My primary responsibility is for the safe navigation of Queen Mary 2 and the well-being of all the passengers and crew on board. My position also requires me to oversee the health, environment, safety and security of the ship. The ship is managed by an Executive Committee of Senior Officers with the Commodore in overall charge and all heads of department reporting to him.

Queen Mary 2 has a hard working ships’ company and all are dedicated to providing the finest possible experience for our guests in every area of the ship during every moment of their day.

We do all we can to ensure that the crew are happy as they go about their duties. It is important to visit all the working areas on board, a round which I enjoy whenever the ship is at sea.

Dependent upon the ship’s itinerary, I often have to spend long periods on the Bridge particularly when we are in close proximity to the land, reduced visibility or heavy traffic. Handling the controls of Queen Mary 2 and taking the ship in and out of each port is one of the most rewarding parts of my position.

It is impossible to be Commodore without enjoying the many social functions. If they wish, every passenger has the opportunity to meet me at the Welcome Aboard Cocktail party. Whenever navigational duties allow, the Commodore’s table is an enjoyable end to the day. Different guests are invited on formal evenings and many lasting friendships have been made.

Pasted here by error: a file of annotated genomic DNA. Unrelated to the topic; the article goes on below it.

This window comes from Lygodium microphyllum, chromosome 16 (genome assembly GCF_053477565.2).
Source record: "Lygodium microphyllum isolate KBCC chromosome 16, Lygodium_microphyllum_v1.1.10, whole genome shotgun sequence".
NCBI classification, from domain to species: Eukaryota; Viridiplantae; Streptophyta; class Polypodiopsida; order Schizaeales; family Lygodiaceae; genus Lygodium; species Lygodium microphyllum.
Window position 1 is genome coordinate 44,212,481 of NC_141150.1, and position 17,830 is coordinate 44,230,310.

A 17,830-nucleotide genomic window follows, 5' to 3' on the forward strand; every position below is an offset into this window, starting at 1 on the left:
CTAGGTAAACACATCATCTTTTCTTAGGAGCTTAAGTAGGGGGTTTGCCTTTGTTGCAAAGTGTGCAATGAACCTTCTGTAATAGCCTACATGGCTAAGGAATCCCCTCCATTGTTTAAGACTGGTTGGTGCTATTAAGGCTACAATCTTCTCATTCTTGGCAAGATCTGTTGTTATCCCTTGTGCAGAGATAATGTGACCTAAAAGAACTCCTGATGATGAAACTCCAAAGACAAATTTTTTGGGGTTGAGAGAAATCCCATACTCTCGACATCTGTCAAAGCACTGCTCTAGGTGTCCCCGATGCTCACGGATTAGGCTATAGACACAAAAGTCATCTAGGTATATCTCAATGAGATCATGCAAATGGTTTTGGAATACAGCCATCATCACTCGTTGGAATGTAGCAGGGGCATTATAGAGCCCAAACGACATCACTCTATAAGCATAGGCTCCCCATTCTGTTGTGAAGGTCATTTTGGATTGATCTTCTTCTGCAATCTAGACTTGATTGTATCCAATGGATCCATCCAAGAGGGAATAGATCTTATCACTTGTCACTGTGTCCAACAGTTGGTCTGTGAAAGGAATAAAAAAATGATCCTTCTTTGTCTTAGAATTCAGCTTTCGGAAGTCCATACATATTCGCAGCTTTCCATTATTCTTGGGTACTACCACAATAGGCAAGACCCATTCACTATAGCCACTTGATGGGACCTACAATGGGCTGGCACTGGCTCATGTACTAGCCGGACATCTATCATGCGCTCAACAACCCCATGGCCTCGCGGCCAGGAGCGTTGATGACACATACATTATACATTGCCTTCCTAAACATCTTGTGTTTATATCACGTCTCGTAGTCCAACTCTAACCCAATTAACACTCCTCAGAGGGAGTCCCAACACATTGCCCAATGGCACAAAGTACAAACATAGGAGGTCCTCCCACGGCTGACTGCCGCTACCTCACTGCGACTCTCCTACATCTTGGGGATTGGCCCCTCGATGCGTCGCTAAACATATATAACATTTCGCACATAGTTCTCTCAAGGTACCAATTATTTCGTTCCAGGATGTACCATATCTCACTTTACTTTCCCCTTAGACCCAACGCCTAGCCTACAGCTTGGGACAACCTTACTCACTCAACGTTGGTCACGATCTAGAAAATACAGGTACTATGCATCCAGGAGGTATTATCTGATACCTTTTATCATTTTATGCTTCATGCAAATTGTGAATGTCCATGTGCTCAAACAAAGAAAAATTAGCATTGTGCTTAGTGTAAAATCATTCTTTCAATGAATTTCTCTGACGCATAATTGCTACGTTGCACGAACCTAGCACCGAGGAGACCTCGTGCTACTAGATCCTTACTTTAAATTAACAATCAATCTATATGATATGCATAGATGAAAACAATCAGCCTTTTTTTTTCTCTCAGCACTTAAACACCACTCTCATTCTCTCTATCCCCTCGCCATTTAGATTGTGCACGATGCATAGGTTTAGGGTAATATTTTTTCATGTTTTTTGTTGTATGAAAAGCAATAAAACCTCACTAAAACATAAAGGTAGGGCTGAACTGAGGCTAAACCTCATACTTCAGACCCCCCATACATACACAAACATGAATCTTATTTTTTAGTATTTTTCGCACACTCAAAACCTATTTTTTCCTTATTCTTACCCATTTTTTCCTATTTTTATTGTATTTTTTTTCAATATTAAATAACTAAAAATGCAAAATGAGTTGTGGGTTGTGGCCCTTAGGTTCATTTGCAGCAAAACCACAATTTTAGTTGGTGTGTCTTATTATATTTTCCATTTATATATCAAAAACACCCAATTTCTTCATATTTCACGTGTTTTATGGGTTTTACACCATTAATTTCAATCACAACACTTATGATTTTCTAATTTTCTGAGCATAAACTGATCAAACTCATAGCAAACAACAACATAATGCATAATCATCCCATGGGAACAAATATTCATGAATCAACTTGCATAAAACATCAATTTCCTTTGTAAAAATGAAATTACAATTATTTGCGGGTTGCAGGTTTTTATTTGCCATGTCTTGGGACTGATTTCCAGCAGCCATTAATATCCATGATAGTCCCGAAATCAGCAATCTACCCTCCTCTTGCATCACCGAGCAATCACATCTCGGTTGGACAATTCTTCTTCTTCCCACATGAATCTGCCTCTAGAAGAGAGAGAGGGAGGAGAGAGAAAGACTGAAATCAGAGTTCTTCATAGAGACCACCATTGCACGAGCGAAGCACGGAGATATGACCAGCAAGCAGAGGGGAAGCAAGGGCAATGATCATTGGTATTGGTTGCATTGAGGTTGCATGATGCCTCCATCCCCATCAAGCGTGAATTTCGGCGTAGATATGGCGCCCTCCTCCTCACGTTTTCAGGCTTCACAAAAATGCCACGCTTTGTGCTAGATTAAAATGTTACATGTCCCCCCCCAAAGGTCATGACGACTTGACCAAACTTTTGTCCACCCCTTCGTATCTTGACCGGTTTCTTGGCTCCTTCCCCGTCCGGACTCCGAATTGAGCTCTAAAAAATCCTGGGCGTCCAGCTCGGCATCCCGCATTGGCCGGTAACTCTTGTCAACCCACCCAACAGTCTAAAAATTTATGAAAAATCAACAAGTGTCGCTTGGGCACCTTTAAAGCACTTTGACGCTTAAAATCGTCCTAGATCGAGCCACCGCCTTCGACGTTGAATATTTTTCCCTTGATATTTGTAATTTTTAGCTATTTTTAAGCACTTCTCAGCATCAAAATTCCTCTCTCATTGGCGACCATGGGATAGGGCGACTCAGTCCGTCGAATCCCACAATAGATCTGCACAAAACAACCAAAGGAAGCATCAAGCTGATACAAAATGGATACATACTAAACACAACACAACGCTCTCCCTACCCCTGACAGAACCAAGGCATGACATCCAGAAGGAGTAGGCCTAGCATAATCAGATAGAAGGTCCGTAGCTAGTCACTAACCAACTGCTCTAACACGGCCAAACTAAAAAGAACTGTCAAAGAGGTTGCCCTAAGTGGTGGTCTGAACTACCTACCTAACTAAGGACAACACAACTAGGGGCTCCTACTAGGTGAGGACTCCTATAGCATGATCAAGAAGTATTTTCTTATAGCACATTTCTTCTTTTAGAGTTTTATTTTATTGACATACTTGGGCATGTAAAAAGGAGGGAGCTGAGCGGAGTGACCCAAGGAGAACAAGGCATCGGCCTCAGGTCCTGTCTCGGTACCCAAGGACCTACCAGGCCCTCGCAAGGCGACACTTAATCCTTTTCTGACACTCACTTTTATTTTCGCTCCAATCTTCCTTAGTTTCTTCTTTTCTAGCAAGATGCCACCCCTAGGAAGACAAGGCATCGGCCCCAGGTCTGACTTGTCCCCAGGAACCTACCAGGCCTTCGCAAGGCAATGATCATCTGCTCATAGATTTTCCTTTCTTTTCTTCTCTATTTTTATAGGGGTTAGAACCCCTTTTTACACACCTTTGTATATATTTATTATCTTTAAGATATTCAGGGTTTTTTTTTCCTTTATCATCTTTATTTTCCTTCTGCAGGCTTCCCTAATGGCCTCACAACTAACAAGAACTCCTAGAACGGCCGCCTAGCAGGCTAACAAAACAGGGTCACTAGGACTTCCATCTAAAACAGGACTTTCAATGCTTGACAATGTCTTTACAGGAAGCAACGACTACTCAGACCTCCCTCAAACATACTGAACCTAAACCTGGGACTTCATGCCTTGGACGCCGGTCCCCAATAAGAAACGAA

4. I am sure you have seen many changes during your time at sea. Is there one piece of equipment on the bridge that makes your job easier and is there anything you miss from the older ships?

Queen Mary 2 has four propellers at the stern of the ship, each one attached to a pod containing the electric propulsion motor. The forward two are fixed in the forward and aft direction but the after ones act as rudders to steer the ship and rotate through 360 degrees to assist in docking. When at sea, the propellers pull rather than push, giving greater efficiency and less cavitation around the propellers. They enable the ship to be driven at very low speeds and with much greater efficiency at high speeds (29.5 knots when at full speed)

There is a bridge viewing window for our guests who are always surprised that the ship’s wheel is barely six inches in diameter.  Queen Elizabeth and Queen Mary had quite a lot more to shout about!